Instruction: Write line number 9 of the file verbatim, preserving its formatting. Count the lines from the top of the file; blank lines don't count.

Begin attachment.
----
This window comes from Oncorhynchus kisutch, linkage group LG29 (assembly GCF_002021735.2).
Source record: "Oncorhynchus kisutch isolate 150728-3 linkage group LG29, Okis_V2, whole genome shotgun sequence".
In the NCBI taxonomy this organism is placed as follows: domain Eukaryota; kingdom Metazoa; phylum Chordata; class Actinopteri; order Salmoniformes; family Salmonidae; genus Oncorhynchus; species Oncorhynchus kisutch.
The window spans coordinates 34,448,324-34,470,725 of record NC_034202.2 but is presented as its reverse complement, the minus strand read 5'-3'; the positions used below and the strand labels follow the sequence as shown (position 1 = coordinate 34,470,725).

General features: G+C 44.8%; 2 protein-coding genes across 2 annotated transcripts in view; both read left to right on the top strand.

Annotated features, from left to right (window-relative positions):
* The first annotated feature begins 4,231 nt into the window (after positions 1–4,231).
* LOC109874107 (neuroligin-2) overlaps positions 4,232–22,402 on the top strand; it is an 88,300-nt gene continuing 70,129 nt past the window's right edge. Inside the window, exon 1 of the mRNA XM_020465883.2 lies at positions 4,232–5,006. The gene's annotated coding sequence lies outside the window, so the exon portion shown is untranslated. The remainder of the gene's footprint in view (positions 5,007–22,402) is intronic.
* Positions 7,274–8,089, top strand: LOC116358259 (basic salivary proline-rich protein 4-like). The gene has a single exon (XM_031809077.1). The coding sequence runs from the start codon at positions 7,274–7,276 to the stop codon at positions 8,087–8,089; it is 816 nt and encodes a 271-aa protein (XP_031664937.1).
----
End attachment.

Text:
* Positions 7,274–8,089, top strand: LOC116358259 (basic salivary proline-rich protein 4-like). The gene has a single exon (XM_031809077.1). The coding sequence runs from the start codon at positions 7,274–7,276 to the stop codon at positions 8,087–8,089; it is 816 nt and encodes a 271-aa protein (XP_031664937.1).